Do I have a burst geyser?
As weird as it seems, you might think you have a burst geyser, but it may not be, so don’t panic, take a deep breath and assess the situation. Have you taken the tranquiliser? ….ok then ask the question, “What makes me think that I have a burst geyser?”
- Do you have water pouring through the ceiling? Well that may be your geyser…but it could also be a burst pipe.
- Do you have water pouring out one of the pipes leading from the geyser to outside your house … the ones that stick out from underneath the roof? Well, it all depends on which pipe the water is pouring out of that indicates if it’s a burst geyser or not.
Now breathe again – yes go on breathe deeply …and then do the following:
- Go straight to your DB Board and flip the geyser switch down.
- Now take a walk outside and turn the shut-off valve to the main water supply off.
- Next pick up your phone and dial a reputable Plumber – yes you guessed it – that’s us!
So, how do I know if the geyser is burst?
The main geyser switch and the main water supply are turned off. The tranquilizer is kicking in and you can breathe a bit easier. Just for future reference though, you would still like to know about the burst geyser, so consider which pipe you saw the water coming from and if the water was hot or cold. This is a clue.
There should be 2 to 3 pipes leading from inside the ceiling through a part of an exterior wall and just beneath the roof of your house. Unless you took the wrong tranquiliser and are hallucinating, you should definitely see a PVC (Plastic Pipe) about 50mm in diameter and at least 1 metal pipe, about 20mm in diameter. If the Pressure Control Valve is installed on the cold water inlet pipe just before the geyser, you should see a 3rd metal pipe extending to outside your house. Where the water is coming from and its temperature will tell you if the geyser has burst – so there are 3 possible scenarios:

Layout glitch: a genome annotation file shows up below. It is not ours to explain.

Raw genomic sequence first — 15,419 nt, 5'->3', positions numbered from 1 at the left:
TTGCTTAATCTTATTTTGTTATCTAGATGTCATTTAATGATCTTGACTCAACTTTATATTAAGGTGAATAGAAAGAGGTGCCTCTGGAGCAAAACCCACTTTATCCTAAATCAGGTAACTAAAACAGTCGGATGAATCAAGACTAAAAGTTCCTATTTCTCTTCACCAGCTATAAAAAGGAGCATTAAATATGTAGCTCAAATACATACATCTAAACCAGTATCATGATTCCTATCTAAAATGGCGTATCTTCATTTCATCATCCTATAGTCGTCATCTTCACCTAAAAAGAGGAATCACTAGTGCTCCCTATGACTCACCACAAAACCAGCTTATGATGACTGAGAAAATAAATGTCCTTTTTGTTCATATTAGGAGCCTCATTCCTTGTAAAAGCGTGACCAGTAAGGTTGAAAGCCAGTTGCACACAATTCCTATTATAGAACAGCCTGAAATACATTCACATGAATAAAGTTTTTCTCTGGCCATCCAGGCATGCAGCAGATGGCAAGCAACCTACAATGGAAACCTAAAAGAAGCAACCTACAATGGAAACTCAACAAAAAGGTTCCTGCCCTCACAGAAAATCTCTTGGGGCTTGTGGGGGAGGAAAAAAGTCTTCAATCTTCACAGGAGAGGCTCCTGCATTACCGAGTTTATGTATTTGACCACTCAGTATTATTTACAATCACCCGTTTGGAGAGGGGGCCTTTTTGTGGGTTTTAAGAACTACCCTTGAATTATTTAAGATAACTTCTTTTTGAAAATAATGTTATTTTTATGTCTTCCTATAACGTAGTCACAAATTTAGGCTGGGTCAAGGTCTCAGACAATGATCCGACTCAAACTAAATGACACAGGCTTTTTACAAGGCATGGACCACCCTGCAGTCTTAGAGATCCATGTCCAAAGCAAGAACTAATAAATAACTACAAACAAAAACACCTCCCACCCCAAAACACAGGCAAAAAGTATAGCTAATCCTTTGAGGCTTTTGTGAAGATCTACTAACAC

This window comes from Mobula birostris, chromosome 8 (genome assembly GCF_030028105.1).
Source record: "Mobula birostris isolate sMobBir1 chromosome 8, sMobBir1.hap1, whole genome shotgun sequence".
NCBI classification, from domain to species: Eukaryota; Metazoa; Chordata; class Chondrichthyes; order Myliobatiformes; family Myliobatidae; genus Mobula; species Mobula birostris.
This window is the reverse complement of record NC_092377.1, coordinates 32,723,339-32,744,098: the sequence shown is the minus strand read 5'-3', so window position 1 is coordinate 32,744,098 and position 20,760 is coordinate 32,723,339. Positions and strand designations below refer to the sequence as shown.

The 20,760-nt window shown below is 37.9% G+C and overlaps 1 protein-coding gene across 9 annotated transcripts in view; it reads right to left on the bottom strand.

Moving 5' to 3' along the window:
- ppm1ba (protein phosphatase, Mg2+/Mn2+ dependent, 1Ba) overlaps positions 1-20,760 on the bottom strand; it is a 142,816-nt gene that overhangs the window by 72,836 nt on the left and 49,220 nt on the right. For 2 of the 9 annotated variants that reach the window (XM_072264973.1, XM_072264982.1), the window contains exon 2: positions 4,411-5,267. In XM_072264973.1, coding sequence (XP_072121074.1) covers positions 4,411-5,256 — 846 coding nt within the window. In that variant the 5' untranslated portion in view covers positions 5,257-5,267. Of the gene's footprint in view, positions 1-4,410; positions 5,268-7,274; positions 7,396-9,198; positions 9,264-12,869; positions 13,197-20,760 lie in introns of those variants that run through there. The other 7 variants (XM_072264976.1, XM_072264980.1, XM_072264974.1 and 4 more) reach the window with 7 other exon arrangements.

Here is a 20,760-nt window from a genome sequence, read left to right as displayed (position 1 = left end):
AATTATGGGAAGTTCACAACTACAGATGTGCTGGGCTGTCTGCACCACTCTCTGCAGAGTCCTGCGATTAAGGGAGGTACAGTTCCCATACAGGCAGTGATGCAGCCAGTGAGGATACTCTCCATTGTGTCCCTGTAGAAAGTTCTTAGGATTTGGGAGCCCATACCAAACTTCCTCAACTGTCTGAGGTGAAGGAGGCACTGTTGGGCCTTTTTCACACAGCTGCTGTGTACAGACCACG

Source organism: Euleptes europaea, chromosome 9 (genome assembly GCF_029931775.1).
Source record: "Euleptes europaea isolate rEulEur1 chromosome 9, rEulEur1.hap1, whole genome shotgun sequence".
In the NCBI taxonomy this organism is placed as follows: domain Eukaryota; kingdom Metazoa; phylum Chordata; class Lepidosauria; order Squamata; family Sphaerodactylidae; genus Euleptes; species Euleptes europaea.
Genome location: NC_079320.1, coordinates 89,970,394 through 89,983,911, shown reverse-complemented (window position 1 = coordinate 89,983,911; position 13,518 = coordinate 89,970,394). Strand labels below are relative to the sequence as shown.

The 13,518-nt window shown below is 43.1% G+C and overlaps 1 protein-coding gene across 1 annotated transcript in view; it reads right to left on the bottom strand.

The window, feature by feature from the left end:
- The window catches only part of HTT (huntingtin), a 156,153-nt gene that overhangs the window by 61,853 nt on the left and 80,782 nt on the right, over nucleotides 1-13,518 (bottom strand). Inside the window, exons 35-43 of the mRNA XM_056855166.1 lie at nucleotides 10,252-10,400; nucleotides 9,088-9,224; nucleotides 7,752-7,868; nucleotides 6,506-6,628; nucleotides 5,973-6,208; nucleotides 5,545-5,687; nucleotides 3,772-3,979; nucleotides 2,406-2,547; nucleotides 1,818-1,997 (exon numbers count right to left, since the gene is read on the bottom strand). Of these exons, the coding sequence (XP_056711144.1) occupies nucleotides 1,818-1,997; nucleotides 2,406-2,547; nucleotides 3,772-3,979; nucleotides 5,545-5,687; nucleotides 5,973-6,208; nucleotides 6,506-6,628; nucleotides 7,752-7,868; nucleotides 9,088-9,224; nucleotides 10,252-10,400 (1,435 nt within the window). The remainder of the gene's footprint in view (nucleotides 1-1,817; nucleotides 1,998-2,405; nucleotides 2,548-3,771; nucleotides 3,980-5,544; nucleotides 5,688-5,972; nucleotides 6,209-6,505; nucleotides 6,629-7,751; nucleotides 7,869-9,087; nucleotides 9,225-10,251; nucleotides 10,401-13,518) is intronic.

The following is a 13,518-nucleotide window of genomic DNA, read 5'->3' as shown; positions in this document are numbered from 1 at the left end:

1. The water is pouring from the plastic pipe
If water is pouring out of the plastic (PVC) pipe your geyser has most likely burst.
A correctly installed geyser includes the installation of a geyser drip tray with a PVC outlet pipe plumbed to the exterior of your house. When a correctly installed geyser bursts (which is really more of a leak in most instances), the water will leak from it into the overflow tray. The water then flows through the pipe to the outside of the house, preventing and minimising damage to the ceiling and whatever is stored in your house beneath the ceiling.
The bad news is a burst geyser cannot be repaired. (Don’t let anyone tell you it can) it has to be replaced.
Water pouring from the plastic pipe could also indicate a leaking drain cock or a damaged flange. Both of these can also be replaced. A qualified plumber will assess which of the above has occurred and advise you accordingly so don’t panic until the professional has assessed the damage
2. Hot water is pouring from the metal pipe
Your geyser installation includes a metal pipe that is a vent pipe for the Thermostat and Safety valve. Hot water pouring from this pipe could mean the thermostat is faulty. The job of the thermostat is to control the temperature of the water in the geyser. It tells the element when to switch on, as the water has cooled down and switches the element off once it reaches the set heat.
When a thermostat stops functioning, the water keeps boiling and eventually blows the safety valve of the geyser. It can seem quite frightening. In this instance, your thermostat and safety valve will need replacing. This is when it is most important to have immediately switched off the geyser at the main DB board and turned off the main water sup.
3. Cold water is pouring from the metal pipe
If there’s cold water pouring out of a metal pipe, it’s the Pressure Control Valve (PCV). This reduces the pressure of the water entering the geyser and also balances the pressure of the hot and cold water supply to baths, showers and basins.
NB: It is completely normal for water to drip out of this pipe intermittently through the day. This happens as the pressure in the geyser builds up. The PCV triggers and releases this pressure resulting it some water being released. If the water is pouring out consistently though, this means that the valve needs to be replaced.
How do I make sure it’s properly repaired?
In all of the above three scenarios, the situation needs to be correctly assessed and something needs to be replaced. Don’t incur more expense in the long run by trying to repair these parts or fittings, or by contacting a ‘Back of the bakkie’ Plumber who will advise you incorrectly or fit the wrong parts. Reputable, professional plumbers will always give you the best service with your interests at heart – hence the free advisory blogs we give you to try to save you money. Now once again – breathe!